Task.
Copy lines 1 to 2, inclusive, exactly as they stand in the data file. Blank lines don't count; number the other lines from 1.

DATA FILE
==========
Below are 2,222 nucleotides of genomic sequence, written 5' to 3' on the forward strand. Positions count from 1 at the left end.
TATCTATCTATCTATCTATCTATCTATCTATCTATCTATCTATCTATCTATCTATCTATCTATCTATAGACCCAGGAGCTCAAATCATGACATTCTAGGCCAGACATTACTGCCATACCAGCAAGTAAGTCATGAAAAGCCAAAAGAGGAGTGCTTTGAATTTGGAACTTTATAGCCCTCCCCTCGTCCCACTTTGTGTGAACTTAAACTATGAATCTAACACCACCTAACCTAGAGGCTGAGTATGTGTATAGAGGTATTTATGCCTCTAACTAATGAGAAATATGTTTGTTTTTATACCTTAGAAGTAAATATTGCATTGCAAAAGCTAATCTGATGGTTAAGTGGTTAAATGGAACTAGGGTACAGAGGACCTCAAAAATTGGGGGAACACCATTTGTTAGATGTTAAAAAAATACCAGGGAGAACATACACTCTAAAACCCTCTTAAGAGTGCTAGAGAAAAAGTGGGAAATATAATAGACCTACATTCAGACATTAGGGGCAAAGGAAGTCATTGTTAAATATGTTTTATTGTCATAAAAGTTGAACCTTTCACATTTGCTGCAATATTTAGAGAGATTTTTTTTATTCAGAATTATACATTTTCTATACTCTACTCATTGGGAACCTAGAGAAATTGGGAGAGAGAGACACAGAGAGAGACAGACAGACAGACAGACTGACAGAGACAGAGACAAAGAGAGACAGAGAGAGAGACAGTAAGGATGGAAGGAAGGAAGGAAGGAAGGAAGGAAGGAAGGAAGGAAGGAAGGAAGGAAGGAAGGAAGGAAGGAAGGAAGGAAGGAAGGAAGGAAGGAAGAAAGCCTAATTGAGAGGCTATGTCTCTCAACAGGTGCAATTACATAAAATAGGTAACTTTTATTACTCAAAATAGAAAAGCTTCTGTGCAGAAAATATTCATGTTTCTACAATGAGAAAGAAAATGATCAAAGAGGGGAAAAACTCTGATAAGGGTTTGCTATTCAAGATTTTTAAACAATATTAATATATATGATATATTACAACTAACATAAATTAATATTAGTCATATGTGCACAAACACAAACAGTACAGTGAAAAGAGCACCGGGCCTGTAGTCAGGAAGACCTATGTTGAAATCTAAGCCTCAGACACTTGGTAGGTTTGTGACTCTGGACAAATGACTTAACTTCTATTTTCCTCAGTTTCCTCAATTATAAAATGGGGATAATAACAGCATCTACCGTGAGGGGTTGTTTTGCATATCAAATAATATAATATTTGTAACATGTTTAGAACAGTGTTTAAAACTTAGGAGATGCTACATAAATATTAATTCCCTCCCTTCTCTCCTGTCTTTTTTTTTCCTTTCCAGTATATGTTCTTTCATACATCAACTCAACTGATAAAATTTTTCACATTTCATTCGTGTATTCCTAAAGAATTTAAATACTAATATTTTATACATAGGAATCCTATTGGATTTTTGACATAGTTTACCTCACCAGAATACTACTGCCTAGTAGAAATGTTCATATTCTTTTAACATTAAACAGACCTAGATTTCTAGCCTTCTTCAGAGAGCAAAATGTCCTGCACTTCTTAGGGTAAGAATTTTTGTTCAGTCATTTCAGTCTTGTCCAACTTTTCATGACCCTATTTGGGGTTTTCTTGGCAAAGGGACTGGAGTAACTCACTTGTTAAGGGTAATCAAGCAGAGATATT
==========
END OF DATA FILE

Below are 2,222 nucleotides of genomic sequence, written 5' to 3' on the forward strand. Positions count from 1 at the left end.
TATCTATCTATCTATCTATCTATCTATCTATCTATCTATCTATCTATCTATCTATCTATCTATCTATAGACCCAGGAGCTCAAATCATGACATTCTAGGCCAGACATTACTGCCATACCAGCAAGTAAGTCATGAAAAGCCAAAAGAGGAGTGCTTTGAATTTGGAACTTTATAGCCCTCCCCTCGTCCCACTTTGTGTGAACTTAAACTATGAATCTAACACCACCTAACCTAGAGGCTGAGTATGTGTATAGAGGTATTTATGCCTCTAACTAATGAGAAATATGTTTGTTTTTATACCTTAGAAGTAAATATTGCATTGCAAAAGCTAATCTGATGGTTAAGTGGTTAAATGGAACTAGGGTACAGAGGACCTCAAAAATTGGGGGAACACCATTTGTTAGATGTTAAAAAAATACCAGGGAGAACATACACTCTAAAACCCTCTTAAGAGTGCTAGAGAAAAAGTGGGAAATATAATAGACCTACATTCAGACATTAGGGGCAAAGGAAGTCATTGTTAAATATGTTTTATTGTCATAAAAGTTGAACCTTTCACATTTGCTGCAATATTTAGAGAGATTTTTTTTATTCAGAATTATACATTTTCTATACTCTACTCATTGGGAACCTAGAGAAATTGGGAGAGAGAGACACAGAGAGAGACAGACAGACAGACAGACTGACAGAGACAGAGACAAAGAGAGACAGAGAGAGAGACAGTAAGGATGGAAGGAAGGAAGGAAGGAAGGAAGGAAGGAAGGAAGGAAGGAAGGAAGGAAGGAAGGAAGGAAGGAAGGAAGGAAGGAAGGAAGGAAGGAAGAAAGCCTAATTGAGAGGCTATGTCTCTCAACAGGTGCAATTACATAAAATAGGTAACTTTTATTACTCAAAATAGAAAAGCTTCTGTGCAGAAAATATTCATGTTTCTACAATGAGAAAGAAAATGATCAAAGAGGGGAAAAACTCTGATAAGGGTTTGCTATTCAAGATTTTTAAACAATATTAATATATATGATATATTACAACTAACATAAATTAATATTAGTCATATGTGCACAAACACAAACAGTACAGTGAAAAGAGCACCGGGCCTGTAGTCAGGAAGACCTATGTTGAAATCTAAGCCTCAGACACTTGGTAGGTTTGTGACTCTGGACAAATGACTTAACTTCTATTTTCCTCAGTTTCCTCAATTATAAAATGGGGATAATAACAGCATCTACCGTGAGGGGTTGTTTTGCATATCAAATAATATAATATTTGTAACATGTTTAGAACAGTGTTTAAAACTTAGGAGATGCTACATAAATATTAATTCCCTCCCTTCTCTCCTGTCTTTTTTTTTCCTTTCCAGTATATGTTCTTTCATACATCAACTCAACTGATAAAATTTTTCACATTTCATTCGTGTATTCCTAAAGAATTTAAATACTAATATTTTATACATAGGAATCCTATTGGATTTTTGACATAGTTTACCTCACCAGAATACTACTGCCTAGTAGAAATGTTCATATTCTTTTAACATTAAACAGACCTAGATTTCTAGCCTTCTTCAGAGAGCAAAATGTCCTGCACTTCTTAGGGTAAGAATTTTTGTTCAGTCATTTCAGTCTTGTCCAACTTTTCATGACCCTATTTGGGGTTTTCTTGGCAAAGGGACTGGAGTAACTCACTTGTTAAGGGTAATCAAGCAGAGATATT